Gaskets & Seals made entirely of PTFE are covered by 21 CFR 177.1550, meaning they have FDA approval for food industry use. (PTFE incorporating filler material may not meet FDA requirements.) At Hennig we can supply PTFE sealss in thicknesses ranging from 0.015″ to 0.50″. Call or email for further information.

PTFE Makes an Excellent Material for FDA Gaskets

Buying gaskets for dairy, brewery and food processing equipment is difficult. The choice is limited to FDA gaskets or FDA approved gasket material because it’s essential to avoid tainting or contaminating the product. Cleaning and sterilization routines are a way of life, so gasket material must stand up to high temperatures and caustic cleaning agents. And last, clamping forces are low in equipment like kettles, mixers and sanitary pipe fittings, so the material must be soft.

Polytetrafluoroethylene, (PTFE) sometimes referred to as Teflon®, meets all these requirements. That’s why it’s used for gasketing throughout the food industry. PTFE is listed by the FDA under 21 CFR 177.1550, although this approval really only covers virgin PTFE material. PTFE with markings, adhesive backing or filler can be used in food applications, providing the inks, adhesives and fillers also meet FDA standards. If purchasing gaskets like these for a food industry gasket application, have the material supplier confirm they qualify as FDA gaskets.

Some gasket materials will absorb traces of food preservatives, but PTFE is almost completely non-reactive. It doesn’t pick anything up and neither does it pass anything over so there’s no risk of food being contaminated with traces of elastomers or cleaning agents. The Shore D hardness of PTFE is around 50, so it’s soft and easily compressible. That’s important when pipes and vessels are secured with clamps rather than bolted flanges. PTFE also has the advantage of retaining its properties at temperatures as high as 400°F (204°C). That’s why it survives steam cleaning.

PTFE is not perfect though. It has a tendency to creep, which could lead to reduced clamping loads. This is because, unlike elastomeric gasket material, PTFE doesn’t cross-link, so bolted joints with PTFE gaskets may need occasional re-torquing.

In food processing it’s essential to use FDA gaskets. These will typically be PTFE, although some other materials are FDA approved too. If a gasket is going to contact food products it’s always best to discuss the application with the material supplier and make sure the correct material is chosen.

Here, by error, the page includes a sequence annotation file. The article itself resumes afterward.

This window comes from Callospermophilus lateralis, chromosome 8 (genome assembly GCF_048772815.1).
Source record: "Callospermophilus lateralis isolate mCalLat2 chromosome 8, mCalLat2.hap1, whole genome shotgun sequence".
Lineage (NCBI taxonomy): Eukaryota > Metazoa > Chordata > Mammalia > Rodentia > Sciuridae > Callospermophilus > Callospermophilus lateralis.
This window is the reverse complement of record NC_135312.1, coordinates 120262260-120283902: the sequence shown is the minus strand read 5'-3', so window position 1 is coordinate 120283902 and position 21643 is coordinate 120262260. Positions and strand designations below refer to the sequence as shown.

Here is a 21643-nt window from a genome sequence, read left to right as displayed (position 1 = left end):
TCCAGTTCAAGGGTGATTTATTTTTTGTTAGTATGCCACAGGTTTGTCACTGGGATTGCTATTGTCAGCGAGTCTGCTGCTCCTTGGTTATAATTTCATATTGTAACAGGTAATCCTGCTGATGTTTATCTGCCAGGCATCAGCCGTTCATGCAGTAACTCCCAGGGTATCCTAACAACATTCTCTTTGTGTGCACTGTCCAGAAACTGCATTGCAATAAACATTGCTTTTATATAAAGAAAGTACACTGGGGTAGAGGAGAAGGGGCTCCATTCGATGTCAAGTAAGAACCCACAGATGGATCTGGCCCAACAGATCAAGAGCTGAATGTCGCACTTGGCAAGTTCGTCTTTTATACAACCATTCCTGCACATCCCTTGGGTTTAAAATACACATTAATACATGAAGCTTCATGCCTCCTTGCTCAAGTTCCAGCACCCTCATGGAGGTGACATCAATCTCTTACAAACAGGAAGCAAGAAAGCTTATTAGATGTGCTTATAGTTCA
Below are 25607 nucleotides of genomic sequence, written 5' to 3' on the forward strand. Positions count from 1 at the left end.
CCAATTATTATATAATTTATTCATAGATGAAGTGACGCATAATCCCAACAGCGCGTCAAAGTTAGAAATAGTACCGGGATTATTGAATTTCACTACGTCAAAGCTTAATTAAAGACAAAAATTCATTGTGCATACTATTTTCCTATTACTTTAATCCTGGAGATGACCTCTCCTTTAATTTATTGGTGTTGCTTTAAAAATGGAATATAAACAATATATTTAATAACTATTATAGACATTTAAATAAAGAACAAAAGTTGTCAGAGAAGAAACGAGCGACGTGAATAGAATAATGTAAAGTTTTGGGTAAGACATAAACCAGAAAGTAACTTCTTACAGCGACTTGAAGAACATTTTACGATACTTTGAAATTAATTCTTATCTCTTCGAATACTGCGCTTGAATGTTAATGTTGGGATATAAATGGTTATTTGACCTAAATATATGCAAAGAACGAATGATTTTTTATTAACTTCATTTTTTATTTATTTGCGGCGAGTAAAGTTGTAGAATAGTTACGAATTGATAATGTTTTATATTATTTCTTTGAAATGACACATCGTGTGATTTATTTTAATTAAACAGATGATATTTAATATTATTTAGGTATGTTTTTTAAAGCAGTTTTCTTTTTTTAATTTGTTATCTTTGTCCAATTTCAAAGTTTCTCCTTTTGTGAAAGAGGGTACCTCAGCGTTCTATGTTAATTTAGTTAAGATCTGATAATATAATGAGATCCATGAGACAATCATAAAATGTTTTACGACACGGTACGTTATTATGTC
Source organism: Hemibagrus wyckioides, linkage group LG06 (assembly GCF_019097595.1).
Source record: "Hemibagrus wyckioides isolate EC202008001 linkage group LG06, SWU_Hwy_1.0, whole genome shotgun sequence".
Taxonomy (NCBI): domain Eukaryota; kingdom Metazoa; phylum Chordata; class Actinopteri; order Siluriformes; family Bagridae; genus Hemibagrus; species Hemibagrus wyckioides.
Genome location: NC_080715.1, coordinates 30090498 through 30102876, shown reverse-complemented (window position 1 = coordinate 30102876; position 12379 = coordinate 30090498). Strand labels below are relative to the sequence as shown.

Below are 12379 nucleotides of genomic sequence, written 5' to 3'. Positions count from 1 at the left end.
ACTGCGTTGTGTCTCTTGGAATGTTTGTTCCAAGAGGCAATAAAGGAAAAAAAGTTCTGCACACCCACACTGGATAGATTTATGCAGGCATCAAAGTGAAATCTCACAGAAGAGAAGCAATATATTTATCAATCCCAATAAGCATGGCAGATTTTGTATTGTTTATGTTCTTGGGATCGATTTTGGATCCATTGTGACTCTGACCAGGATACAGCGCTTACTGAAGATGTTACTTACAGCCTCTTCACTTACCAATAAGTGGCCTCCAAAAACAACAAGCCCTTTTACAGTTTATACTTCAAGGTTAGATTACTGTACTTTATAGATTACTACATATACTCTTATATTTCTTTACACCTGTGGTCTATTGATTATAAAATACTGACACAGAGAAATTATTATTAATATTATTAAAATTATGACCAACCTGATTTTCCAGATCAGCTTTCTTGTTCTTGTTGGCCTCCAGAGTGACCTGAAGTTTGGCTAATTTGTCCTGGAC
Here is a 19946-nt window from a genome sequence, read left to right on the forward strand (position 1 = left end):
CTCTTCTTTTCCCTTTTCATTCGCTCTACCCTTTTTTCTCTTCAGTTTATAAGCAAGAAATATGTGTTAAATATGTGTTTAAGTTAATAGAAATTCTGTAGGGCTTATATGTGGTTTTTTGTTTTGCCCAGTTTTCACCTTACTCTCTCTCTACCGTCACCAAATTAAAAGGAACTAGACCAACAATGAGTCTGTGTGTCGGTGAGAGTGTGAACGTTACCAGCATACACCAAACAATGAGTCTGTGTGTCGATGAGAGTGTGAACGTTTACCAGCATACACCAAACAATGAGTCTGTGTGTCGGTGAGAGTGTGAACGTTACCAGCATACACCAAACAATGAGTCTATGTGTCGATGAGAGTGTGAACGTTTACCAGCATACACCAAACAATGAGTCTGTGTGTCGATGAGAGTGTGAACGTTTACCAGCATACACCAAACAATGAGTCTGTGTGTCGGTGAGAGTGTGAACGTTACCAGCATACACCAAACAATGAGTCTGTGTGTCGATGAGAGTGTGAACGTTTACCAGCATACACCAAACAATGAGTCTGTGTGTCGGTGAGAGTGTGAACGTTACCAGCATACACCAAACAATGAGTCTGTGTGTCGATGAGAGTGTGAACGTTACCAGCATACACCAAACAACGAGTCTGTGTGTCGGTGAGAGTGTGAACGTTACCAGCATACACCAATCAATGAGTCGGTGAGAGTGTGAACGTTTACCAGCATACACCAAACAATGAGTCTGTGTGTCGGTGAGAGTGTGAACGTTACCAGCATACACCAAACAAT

Properties of Neoprene Gasket Material

Neoprene, which is also known as “polychloroprene,” is a type of synthetic rubber produced by the polymerization of chloroprene. Neoprene gasket material has become very common due to the fact that it resists the likes of ozone, sunlight, oxidation and many petroleum derivatives. Additionally, neoprene is characterized as being weather-, combustion-, water- and chemical-resistant. As you can see, it’s popular because it is resistant to many types of damages. What’s more, it’s also resistant to damage from twisting and flexing.

Here’s a closer look at the properties of neoprene so you can judge whether or not it’s a good material for your application:

  • Stretch and cushioning properties: Neoprene is elastic and form-fitting, able to conform to various sizes and shapes. It’s also cushioning, able to absorb shock.
  • Various grades available: From cloth inserted neoprene, which is reinforced with nylon for additional stability, to flame retardant neoprene, which passes a variety of flammability specifications, there are several grades available to suit any application. Other popular grades include commercial, FDA approved, diaphragm and high tensile strength.
  • General gauge thicknesses vary in size from 3/32-inch up to 2 inches.
  • Hardness ratings vary from 40 to 80.
  • Plate finish.
  • Neoprene can withstand temperatures ranging from -20 degrees F to 180 degrees F.
  • Tensile strength ranges from 900 to 1,000 PSI.
  • Elongation ranges from 350% to 400%.
  • Finally, widths are 36 inches, 48 inches or 72 inches.
  • Pressure sensitive adhesive, or PSA, are available upon request.
  • We fabricate neoprene gaskets through proven manufacturing processes that include waterjet cutting, flash cutting and die cutting.

One other neat feature about neoprene is that it’s impermeable, meaning that it can work as a tight barrier to prevent the escaping of gases or liquids.

For more information on the neoprene material and neoprene gaskets, and to speak with someone about placing an order, contact us today.